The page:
contradictory, and disparate memories and experiences are filtered, ordered, anddisciplined to create coherent, meaningful narratives. And some narratives dominate andflourish, while others are stifled, driven out of the public realm and into extinction, or atleast in to their proponents’ homes.The broad contours of the narratives that tend to dominate have been sketched bya number of authors. They tend to be nationalistic and patriotic, emphasizing citizenduties over citizen rights. They emphasize social unity, the continuity of the social order,and gloss over periods of transformation and rupture. The dominant histories are dramas presenting a primordial national unity that denies social and political contradictions in the present by denying them in the past. This is our heritage, our history, and our past.But what of the histories that are silenced? If they don’t disappear altogether they become the property of cranks and special interest groups, at best interesting sidelights tothe central “real” story, no longer quite history, but memory or tradition. But thesealternative visions, while exiled to the margins of mainstream memory, can still maintaina living presence, private and local, but nonetheless vital. And as political-economicconditions and alliances shift, these submerged histories may reemerge or provide theseeds for changes in the dominant histories.The Ludlow project is an attempt to craft an alternative history, using archaeologyto bring labor history into the historical public sphere. Labor struggle is prominentamong those events and sites that are erased from dominant histories. As of yet few, if any, of the seminal events of labor history and labor struggle have received officialcommemoration. When labor history sites are memorialized, it is generally by labor andlabor unions.Given the sorts of interests that tend to drive public history, the silencing of labor struggle is unsurprising. In the dominant mythology, the US is a classless society. Weare all middle class. Events that bear a resemblance to class warfare, or that even point tothe presence of class, are not easily incorporated within this mythology. A second factor is that labor struggle lacks a resolution or, to put it another way, historical distance (Foote1997:300). Labor struggle obviously cannot be effectively quarantined in the past and“antiquarianized.” Labor struggles continue today; the problems that gave rise to themhave not been resolved, and unions remain an uneasy and ambiguous presence on thefringes of middle-class consciousness.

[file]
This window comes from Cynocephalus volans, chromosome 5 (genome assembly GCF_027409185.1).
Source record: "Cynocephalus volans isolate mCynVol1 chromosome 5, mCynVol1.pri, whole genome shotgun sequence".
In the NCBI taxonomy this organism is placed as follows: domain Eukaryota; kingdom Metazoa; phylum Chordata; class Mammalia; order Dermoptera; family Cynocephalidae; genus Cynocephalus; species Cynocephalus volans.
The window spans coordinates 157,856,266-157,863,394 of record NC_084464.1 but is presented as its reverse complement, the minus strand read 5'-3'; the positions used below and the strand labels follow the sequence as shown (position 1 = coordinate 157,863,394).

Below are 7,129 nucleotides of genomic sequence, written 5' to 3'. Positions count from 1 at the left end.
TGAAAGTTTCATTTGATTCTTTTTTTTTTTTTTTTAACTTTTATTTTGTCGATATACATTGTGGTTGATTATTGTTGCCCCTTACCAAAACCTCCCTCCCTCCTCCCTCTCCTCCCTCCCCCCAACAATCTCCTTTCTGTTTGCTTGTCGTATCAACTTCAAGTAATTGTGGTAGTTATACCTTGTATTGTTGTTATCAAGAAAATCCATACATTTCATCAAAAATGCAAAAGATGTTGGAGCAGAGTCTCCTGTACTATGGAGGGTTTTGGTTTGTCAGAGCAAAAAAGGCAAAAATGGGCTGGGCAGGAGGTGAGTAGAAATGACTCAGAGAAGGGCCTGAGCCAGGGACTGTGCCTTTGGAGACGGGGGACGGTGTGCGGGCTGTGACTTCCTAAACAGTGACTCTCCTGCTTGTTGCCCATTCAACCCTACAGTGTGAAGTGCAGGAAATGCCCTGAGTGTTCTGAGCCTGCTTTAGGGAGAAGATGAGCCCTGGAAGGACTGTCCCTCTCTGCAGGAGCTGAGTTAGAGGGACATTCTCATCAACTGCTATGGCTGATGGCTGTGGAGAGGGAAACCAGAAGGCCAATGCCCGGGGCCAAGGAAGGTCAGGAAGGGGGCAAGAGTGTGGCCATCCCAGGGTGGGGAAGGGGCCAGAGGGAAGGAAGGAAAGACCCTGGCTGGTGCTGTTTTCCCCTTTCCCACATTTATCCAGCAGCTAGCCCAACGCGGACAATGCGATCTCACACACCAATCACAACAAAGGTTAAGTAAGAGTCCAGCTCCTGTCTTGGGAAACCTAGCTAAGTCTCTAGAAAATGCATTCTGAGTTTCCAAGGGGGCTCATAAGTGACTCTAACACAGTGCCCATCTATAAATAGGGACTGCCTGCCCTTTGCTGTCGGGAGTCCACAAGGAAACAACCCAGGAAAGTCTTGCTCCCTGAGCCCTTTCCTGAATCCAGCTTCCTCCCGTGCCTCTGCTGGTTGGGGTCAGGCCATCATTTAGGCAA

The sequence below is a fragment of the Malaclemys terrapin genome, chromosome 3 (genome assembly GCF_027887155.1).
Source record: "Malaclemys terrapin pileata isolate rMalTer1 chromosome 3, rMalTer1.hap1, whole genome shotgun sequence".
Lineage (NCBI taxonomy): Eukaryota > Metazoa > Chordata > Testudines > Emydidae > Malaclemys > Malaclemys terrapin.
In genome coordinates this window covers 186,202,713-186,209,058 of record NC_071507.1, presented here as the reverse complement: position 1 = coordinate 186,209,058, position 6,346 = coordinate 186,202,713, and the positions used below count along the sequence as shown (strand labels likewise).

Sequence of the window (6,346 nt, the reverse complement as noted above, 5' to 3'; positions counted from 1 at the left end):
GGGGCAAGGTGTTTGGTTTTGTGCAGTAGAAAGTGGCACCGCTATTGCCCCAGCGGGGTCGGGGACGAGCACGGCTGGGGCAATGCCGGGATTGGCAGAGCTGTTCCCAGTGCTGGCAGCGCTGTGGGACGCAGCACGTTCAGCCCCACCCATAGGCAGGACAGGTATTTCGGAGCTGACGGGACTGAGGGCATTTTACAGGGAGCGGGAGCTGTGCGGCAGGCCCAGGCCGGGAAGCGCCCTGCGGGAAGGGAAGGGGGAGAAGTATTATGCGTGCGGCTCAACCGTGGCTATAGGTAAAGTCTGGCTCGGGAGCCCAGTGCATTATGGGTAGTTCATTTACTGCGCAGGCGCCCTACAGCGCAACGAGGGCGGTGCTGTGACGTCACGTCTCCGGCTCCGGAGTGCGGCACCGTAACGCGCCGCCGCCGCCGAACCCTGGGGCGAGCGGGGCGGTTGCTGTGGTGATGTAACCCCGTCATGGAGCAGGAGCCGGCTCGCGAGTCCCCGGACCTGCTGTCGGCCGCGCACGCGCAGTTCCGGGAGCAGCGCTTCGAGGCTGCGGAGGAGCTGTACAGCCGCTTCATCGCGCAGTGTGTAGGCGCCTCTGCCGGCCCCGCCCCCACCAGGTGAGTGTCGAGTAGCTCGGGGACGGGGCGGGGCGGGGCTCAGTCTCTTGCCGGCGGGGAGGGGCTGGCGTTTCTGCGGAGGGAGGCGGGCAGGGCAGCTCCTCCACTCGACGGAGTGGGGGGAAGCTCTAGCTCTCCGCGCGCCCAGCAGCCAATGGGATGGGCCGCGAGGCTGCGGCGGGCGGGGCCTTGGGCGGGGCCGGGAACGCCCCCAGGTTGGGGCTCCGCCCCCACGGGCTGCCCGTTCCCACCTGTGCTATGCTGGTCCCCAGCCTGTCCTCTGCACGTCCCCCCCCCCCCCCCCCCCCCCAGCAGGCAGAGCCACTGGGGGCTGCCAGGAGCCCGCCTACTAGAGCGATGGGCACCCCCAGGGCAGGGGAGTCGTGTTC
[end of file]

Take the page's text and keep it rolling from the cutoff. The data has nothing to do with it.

Southern Colorado Histories
The silencing of labor struggle can also have more obviously economicunderpinnings. In southern Colorado, where Ludlow took place, the remembered pastneeds to be considered in the context of de-industrialization, the decline of coal-mining,and local attempts to recreate the economic base of the area through heritage tourism.The dominant history of the area is that of the Old West. Trinidad, the largest town near Ludlow, is on the Santa Fe Trail. Its history is replete with cowboys, pioneers, Indianattacks, and figures such as Kit Carson, Black Jack Ketchum, and Bat Masterson. Theattraction of this history is powerful. It provides a link not only to national histories of westward expansion and growth, but to a mythology that, through Hollywood, has a trulyglobal appeal. The histories of coal mining, company towns, and labor struggle pale incomparison (McGuire and Reckner 1998; Papanikolas 1995:73-90).As coal mining, and coal miners, recede into history, it becomes likely that there